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In A Funk


Cornershop: Handcream for a Generation

V2, 2002

Rating: 3.7



Posted: May 7, 2002

By Laurence Station

Cornershop's 1997 breakthrough release, When I Was Born For The 7th Time, promised a bright future for the London-based Anglo-Punjabi alternative pop quintet. Instead of building on that promise, guitarist Ben Ayres and chief arranger/lyricist Tjinder Singh shelved Cornershop in favor of Clinton, a politically minded dance outfit that ultimately produced 2000's interesting (if thematically conflicted) Disco and the Halfway to Discontent -- a fun record underlain with a quasi-socialist groove and noncommittal "take the party into the streets" mentality.

So the arrival of Handcream for a Generation, the official follow up to When I Was Born, promised a return to the cool cultural stew that made Cornershop so appealing and unique. Unfortunately, Handcream is more akin to Clinton than Cornershop, extending the discontent felt on Disco, vainly attempting to cloak its bitterness in a feel-good summertime vibe. The most obvious example comes in the rehashing of Disco's leadoff track, "People Power in the Disco Hour," repackaged here as a peppier, more danceable cut that fails to shake the brooding apprehension that permeates its funky beat.

"Heavy Soup" opens the disc with veteran Memphis soul man Otis Clay announcing the album's cuts as if Handcream were some future retrospective of hits that never were: Cornershop touring the Miami Beach club circuit, circa 2020. "Staging The Plaguing Of The Raised Platform" juices things up with a funky guitar and some of Tjinder Singh's most intriguing vocals, aided by a children's chorus that counterbalances the weariness in Singh's voice.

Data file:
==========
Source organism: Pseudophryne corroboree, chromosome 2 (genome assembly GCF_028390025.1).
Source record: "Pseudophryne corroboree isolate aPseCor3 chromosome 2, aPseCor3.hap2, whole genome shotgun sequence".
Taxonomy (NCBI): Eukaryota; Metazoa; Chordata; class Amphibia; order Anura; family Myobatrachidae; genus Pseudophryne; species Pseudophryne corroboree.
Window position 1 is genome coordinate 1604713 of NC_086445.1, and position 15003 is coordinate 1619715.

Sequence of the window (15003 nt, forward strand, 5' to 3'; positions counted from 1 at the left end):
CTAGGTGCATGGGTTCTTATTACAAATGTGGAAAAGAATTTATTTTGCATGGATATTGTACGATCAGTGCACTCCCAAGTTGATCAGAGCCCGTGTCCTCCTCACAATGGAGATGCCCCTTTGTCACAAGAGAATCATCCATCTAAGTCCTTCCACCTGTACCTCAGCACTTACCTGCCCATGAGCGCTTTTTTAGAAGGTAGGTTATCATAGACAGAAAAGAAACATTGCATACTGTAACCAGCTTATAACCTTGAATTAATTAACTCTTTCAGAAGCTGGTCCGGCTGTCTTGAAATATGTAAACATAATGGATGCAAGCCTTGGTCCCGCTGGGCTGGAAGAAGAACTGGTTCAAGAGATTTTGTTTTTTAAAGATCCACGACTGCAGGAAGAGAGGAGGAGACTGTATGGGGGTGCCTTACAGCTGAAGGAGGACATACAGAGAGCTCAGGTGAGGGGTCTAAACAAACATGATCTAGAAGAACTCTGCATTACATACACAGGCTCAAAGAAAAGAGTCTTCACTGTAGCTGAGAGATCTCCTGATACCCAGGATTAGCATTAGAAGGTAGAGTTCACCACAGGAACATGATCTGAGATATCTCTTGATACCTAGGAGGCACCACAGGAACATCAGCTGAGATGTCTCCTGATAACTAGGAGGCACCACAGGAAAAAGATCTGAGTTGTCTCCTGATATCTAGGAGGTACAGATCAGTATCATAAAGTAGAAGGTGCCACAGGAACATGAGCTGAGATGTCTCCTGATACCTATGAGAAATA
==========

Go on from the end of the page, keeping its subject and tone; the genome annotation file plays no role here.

"Lessons Learned From Rocky 1 To Rocky III" embodies the record's darker, more cynical lyrical bent. Whereas When I Was Born had a fuzzy, optimistic warmth (as evidenced by infectious pop cuts like "Brimful of Asha" and the warm country groove of "Good to Be on the Road Back Home"), "Lessons" bitches about the "overgrown supershit" dominating the current state of club and dance music, as if Singh can't understand how the scene has passed him by in a mere five years. "Music Plus 1," with its muted vocals and droning beat, and the laconic funk of "Wogs Will Walk," only reinforce Singh's sense of apathy and bafflement. The worlds of indie rock, trip hop and electronica he once considered hip has been relegated to the back rooms of clubs, with no room for his ironic, bemused insights..

On the upside, "Motion The 11" (a Jamaican-tinged number featuring Jack Wilson and Kojak of the Nazarites) and the monumental, near fifteen-minute long "Spectral Mornings" (with Sheema Mukherjee on sitar and Oasis' Liam Gallagher on guitar) lift Handcream from its self-inflicted doldrums.

Tjinder Singh is clearly a talented voice in the world of pop music and it's obvious he has interesting and vital things to say. Hopefully, with Handcream, he's gotten enough vitriol out of his system so that he can get back to concentrating on his strengths: Crafting culturally diverse music that incorporates the best of today's electronica beats with an engaging sense of melody.

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 Ratings Key:
 5.0: A classic
 4.0-4.9: Stellar work
 3.0-3.9: Worthwhile effort
 2.0-2.9: Nothing special
 1.1-1.9: Pretty bad
 0.0-1.0: Total disaster

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